Anything that stands out about the way Sarah handled her, compared to the way you fought Shayna?
It's different from when I fought Shayna. I was taking that fight a little bit shorter notice, and I was way out of shape.
But you know what? Sarah's fantastic at handling all of her opponents. Especially having Shayna with such a world-renowned ground game.
It seems like Sarah has spent almost as much time talking about Ronda Rousey as you and can't get the title-fight situation out of her head. Do you think Sarah is overlooking you?
It kind of seems like that, but you don't know what anyone's doing behind the scenes.
But yeah, it kind of seems she's kind of (looked) past our fight and looking forward to upcoming things. That's great for me, because the more focus that she has on the Ronda Rousey situation, the less that she's focused on me. Hopefully I can catch her off-guard.
Do you have any sympathy for what Sarah has expressed? She believes she should be fighting in Saturday's main event.
You know what? I agree with her. I totally do.
They talked to me too about fighting for the title before Ronda came along. But in my head still, I always thought Sarah first and then me second type of thing.
I do give her a lot of sympathy because I think she was kind of pushed aside. There's nothing really we can do about it now. We just have to fight this fight and see what happens next.
You've talked about not being as well-known as other prominent female fighters. Ronda promotes herself aggressively. What do you think about that approach to career advancement?
As women's MMA becomes more and more popular, you are going to get more fighters out there like Ronda. Good for her, because she got what was she was after; she got that title fight.
But it must be a Canadian side of me and Sarah, where we're kind of not like that, as much self-promoting.
Sometimes, we really should. Trying to get better and better at it. Not going to quite go the same route as Ronda went, but you really do. It's not just the sport -- it's that you've got to be able to sell yourself (so) that fans out there know who you are and they want to come see your fights, because it's business, as well, and I see that side of it.
It's all in how you're going to be able to play the game. I think more and more fighters are going to be more and more active in their self-promotion. Hopefully they go the right way about it.
Quite a few prominent female fighters do not like Ronda for the things she has said. How much do you share their view of her as an interloper?
I don't care for a lot of the things that she said either, but there's a lot of other fighters, male and female both, that I (feel) don't have high expectations for when they are being vocalized out there.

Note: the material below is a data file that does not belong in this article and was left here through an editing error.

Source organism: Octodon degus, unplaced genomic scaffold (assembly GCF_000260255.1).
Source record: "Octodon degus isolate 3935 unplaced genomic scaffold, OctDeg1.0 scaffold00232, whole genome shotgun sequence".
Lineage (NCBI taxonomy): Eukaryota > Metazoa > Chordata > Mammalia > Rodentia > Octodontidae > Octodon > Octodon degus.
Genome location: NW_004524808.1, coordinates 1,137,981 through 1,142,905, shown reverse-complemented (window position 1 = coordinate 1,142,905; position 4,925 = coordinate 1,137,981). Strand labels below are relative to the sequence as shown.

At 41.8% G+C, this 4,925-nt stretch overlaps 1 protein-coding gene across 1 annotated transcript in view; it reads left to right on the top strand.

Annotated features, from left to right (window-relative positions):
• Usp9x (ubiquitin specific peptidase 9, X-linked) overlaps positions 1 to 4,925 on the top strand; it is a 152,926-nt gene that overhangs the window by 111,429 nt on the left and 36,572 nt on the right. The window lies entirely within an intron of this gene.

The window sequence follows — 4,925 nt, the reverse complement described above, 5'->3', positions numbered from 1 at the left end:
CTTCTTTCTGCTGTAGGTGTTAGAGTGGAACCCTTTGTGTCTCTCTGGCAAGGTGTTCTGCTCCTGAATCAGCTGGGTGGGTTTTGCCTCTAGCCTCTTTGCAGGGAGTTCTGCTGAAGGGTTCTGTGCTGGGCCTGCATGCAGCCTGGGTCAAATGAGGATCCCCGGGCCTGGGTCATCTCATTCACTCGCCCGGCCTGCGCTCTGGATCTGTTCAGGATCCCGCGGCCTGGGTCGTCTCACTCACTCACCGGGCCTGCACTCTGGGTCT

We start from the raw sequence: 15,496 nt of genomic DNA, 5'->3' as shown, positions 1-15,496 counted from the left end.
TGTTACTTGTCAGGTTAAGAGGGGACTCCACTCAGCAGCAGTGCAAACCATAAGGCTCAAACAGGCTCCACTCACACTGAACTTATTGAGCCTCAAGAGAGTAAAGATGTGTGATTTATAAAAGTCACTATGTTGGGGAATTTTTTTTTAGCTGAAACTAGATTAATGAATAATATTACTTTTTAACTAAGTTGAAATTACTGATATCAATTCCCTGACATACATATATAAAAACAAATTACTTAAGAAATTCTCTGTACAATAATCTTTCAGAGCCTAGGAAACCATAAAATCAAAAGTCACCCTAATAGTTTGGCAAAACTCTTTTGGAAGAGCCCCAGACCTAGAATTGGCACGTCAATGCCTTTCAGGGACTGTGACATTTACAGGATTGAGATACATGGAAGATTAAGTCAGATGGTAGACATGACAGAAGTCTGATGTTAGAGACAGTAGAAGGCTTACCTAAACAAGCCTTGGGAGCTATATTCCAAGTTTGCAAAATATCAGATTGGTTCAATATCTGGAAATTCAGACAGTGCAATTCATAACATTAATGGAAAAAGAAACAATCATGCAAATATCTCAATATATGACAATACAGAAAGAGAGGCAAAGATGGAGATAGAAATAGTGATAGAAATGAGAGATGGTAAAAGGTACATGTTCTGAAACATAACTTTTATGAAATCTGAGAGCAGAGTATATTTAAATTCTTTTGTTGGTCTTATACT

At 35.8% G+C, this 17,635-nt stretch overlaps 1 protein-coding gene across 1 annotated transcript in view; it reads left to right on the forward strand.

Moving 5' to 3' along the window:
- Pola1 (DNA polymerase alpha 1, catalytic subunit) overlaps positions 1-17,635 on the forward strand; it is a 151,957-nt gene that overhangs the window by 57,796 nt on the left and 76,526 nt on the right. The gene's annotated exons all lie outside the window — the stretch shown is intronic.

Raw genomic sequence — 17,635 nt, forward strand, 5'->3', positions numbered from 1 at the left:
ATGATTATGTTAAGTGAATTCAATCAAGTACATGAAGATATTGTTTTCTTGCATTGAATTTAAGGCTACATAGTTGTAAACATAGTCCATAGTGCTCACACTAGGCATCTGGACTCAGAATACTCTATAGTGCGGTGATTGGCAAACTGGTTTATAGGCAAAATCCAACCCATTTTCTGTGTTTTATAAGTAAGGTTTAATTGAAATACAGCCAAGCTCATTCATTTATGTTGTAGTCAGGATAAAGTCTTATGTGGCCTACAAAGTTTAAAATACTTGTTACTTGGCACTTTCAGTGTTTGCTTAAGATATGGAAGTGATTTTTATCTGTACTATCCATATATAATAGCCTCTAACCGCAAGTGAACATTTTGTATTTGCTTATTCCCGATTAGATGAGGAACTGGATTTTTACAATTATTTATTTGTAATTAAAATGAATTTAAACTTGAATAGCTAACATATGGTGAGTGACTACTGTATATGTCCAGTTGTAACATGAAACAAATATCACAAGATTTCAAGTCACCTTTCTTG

But everybody's got to play the game differently. If that's what you think is going to get you attention for your fighting, then that's what you have to do.
No doubt you expect to win on Saturday. Who do you think you will end up facing after that?
I find that's kind of a hard question to answer, only because we haven't seen what Ronda Rousey can do in those second and third rounds, even fourth and fifth. That's something that we've seen a lot from Miesha.
I think if it gets into those high rounds, even into the end of the second into the third, I think that's the more opportunity that Tate has to win. I could see her definitely pulling out the win if it gets into those rounds.
But do you think it will get to those rounds?
You know what? I think it will, because Miesha's been in the game long enough. If she can stay focused and not worry about all the mind games and everything that goes on in the background, I think she definitely has a chance to win.
I read an interview in which you cited Jon Fitch and Vitor Belfort as idols. What do you admire in them?
I love how when the UFC does the Countdowns in there. That's where, really, for Belfort I was like, watching his training camp in there and his determination that really kind of stood out for me.
For Fitch, it's how outside the cage and inside the cage, he's just like his humble guy and he just wants to go there and do his thing. He wants to win and he's not worried about all the drama and the smack talk or anything really much behind it.
That's really what it is to me.
The criticism of Fitch has been that some fans find him uninteresting? How valid is that view?
"Uninteresting," that says to me he's not out there like a Josh Koscheck or something.
He's not like a Ronda Rousey type of thing out there and trying to aggressively verbalize and sell yourself. I always think some of the stuff comes out like the WWE, how they're out there and they're smack talking, they're this and that. It's a constant battle back and forth.
He's just out there and he just wants to fight.

Josh Burkman Back in the Win Column at Showdown Fights: Breakout

UFC veteran Josh Burkman returned to the winner’s circle at Friday night’s Showdown Fights: Breakout at the UCCU Center in Orem, Utah.
Showdown Fights: Breakout Results:
-Josh Burkman def. Koffi Adzitso by Decision
-Sean O’Connell def. Trevor Carlson by Decision
-Steve Sharp def. Mario Espinoza by Submission (Guillotine Choke)
-Jordan Clements def. Dave Castillo by Decision
-Jan Jorgensen def. Aaron Magro by TKO
-George Lockhart def. Jarome Hatch by Decision
-Jason South def. Tim Ruberg by Submission (Guillotine Choke)

Tatsuya Kawajiri to Fight at ONE FC 3 on March 31

Dan Herbertson, MMA Fighting
Dan Herbertson, MMA Fighting
ONE FC recently announced his participation on the card. Kawajiri's last appearance outside of Japan was a loss to Gilbert Melendez at Strikeforce: Diaz vs. Daley in April 2011.